Here are my own thoughts:
Decayed tokens are to creatures as Scry is to card draw.
Jadar is the most-tested card that mentions another of Midnight Hunt’s premier mechanics, Decayed (rating of 2.0 and 31% test rate). Many designers mentioned in their comments that Decayed creatures seemed too bad to bother including. Having seen the success of decayed hordes in MID Draft, I wonder if the community isn’t underrating this mechanic. It’s true, Decayed creatures aren’t the persistent, value-generating summons we’re used to. But just like fractional card draw doesn’t undermine the success of Scry and Surveil, the fractional value of Decayed shouldn’t sour us on this mechanic.
Strictly better cards still come with other costs.
Some designers mentioned in their responses that Play with Fire, Falkenrath Pit Fighter, and similar MID cards are less appealing than their strictly worse counterparts. After all, Cube is a very complex format. Rules text veritably overflows from many popular Cube cards, and the immense personalization of each cube means drafters won’t always know cards by heart.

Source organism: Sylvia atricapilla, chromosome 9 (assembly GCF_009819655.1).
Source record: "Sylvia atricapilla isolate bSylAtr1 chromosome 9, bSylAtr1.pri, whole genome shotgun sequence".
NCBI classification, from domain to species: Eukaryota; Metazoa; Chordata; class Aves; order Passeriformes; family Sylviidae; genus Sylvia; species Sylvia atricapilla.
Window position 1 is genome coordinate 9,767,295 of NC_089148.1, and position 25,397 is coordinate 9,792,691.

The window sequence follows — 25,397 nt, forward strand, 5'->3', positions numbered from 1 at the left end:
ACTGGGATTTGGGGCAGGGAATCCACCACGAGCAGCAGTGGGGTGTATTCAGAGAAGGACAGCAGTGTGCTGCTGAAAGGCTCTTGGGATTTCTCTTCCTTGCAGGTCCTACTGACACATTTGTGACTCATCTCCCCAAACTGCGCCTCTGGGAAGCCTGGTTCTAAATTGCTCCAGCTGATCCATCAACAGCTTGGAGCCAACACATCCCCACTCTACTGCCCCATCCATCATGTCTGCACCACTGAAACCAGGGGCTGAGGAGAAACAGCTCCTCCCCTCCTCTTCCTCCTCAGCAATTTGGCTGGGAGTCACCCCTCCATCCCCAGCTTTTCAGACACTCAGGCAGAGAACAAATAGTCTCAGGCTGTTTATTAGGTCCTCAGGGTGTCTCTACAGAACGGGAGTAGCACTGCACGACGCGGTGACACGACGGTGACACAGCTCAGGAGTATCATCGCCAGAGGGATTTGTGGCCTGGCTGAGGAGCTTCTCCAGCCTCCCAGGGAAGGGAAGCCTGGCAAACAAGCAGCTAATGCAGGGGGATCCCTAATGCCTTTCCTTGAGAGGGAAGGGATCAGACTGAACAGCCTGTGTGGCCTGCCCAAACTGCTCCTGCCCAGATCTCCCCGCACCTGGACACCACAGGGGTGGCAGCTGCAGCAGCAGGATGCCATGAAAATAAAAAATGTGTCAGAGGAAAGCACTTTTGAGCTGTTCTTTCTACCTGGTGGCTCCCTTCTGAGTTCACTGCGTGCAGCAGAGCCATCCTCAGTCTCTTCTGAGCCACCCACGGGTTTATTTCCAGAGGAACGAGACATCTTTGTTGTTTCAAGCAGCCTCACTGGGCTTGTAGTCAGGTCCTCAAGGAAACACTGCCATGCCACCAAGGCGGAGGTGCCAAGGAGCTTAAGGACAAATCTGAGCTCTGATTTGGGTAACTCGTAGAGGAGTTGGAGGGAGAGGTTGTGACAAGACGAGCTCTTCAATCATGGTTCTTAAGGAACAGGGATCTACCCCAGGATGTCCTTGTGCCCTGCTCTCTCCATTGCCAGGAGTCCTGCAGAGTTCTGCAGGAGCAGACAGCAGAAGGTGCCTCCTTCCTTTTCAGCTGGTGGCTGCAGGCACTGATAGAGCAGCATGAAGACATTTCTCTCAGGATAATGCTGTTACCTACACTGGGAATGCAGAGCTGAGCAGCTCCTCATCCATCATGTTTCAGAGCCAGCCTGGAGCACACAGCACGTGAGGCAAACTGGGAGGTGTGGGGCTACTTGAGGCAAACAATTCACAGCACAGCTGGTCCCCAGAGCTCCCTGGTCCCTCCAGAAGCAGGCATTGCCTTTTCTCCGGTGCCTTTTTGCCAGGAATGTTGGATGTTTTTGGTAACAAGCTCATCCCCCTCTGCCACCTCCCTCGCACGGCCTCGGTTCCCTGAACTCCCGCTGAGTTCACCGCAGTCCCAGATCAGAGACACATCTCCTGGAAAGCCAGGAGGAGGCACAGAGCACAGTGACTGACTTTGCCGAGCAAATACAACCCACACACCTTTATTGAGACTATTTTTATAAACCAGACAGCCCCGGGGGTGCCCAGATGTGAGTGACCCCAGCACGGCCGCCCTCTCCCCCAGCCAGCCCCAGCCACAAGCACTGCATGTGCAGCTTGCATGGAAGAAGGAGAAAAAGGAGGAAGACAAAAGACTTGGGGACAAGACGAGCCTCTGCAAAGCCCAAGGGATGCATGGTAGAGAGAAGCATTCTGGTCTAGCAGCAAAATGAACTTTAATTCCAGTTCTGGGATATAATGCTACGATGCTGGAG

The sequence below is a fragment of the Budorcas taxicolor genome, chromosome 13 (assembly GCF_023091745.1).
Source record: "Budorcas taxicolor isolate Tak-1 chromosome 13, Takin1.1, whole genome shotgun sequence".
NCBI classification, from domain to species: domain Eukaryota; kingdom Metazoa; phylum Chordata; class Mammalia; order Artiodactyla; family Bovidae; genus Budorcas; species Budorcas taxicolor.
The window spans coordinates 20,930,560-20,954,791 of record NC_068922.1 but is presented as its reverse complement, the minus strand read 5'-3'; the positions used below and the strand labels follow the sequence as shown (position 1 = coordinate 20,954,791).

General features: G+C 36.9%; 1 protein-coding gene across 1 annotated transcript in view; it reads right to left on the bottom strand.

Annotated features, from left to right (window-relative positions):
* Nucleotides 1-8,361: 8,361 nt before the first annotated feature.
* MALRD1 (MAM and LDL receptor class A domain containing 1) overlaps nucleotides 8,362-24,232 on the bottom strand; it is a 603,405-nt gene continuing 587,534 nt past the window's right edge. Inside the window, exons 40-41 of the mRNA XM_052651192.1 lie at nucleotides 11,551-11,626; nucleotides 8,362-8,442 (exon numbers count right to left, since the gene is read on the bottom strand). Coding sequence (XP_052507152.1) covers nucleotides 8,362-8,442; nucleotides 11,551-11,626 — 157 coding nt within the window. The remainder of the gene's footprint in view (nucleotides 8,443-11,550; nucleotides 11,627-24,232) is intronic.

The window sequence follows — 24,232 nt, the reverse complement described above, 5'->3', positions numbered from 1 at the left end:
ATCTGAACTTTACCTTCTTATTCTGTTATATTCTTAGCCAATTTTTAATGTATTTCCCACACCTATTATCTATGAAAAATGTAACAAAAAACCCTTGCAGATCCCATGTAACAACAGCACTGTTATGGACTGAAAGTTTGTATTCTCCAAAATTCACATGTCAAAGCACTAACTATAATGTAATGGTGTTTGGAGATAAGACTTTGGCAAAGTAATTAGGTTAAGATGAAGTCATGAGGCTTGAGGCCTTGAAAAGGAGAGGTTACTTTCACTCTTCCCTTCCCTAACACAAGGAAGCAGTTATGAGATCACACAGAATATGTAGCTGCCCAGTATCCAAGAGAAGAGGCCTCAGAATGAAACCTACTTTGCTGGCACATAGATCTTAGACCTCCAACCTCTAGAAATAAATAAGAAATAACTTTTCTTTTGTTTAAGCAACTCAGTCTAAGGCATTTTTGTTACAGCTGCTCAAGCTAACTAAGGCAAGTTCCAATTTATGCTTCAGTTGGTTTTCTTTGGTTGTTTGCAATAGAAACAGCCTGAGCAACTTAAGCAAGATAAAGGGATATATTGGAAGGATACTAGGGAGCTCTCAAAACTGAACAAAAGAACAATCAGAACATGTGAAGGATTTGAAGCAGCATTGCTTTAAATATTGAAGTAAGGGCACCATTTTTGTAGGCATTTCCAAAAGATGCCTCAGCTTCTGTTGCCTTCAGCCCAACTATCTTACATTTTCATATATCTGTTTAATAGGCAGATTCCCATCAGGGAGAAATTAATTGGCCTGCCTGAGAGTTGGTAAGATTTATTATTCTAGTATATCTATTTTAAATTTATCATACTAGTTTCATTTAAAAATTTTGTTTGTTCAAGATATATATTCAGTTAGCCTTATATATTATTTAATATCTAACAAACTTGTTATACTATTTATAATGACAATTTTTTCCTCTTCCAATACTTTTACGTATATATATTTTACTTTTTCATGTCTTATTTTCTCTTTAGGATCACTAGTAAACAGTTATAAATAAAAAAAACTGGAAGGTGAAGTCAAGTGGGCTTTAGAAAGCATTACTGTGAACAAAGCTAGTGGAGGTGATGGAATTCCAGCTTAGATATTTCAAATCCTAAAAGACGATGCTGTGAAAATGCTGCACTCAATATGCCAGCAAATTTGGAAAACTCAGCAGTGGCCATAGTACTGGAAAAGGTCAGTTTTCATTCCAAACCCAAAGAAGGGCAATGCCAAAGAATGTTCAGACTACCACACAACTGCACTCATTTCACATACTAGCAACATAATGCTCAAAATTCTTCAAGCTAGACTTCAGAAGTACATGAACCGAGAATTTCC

“Even though I value those sorts of [strictly better] designs, I skipped a ton of it because the upsides seem real, but also pretty marginal”
Simple cards, even if they’re strictly worse, can be a great way to accommodate your newer or younger drafters. It can simplify decision trees, avoid additive distraction, and allow players to spend their mental energy on other aspects of gameplay. I’ve found that a balance between complex cards and simple ones is best for attracting new Cube drafters and keeping them interested in the long term.